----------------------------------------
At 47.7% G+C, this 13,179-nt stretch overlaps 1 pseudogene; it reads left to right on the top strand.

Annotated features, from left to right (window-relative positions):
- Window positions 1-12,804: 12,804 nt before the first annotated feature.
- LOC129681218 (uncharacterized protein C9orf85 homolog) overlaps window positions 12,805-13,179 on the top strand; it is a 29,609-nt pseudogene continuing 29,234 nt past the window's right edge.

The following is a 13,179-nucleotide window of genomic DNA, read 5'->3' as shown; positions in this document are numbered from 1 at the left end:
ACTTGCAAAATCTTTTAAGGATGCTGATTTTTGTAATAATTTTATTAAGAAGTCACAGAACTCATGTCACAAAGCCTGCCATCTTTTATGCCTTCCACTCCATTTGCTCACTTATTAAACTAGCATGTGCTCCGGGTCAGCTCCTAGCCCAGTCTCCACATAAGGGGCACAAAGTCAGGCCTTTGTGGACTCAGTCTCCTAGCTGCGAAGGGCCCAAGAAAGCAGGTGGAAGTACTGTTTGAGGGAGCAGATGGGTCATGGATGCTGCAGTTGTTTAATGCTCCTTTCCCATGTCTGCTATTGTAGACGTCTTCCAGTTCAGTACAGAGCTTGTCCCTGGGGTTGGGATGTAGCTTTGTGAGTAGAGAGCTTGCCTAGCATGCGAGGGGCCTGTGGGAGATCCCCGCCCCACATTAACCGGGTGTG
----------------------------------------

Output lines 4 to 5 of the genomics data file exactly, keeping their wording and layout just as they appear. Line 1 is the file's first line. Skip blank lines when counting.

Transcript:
- LOC129681218 (uncharacterized protein C9orf85 homolog) overlaps window positions 12,805-13,179 on the top strand; it is a 29,609-nt pseudogene continuing 29,234 nt past the window's right edge.

The following is a 13,179-nucleotide window of genomic DNA, read 5'->3' as shown; positions in this document are numbered from 1 at the left end: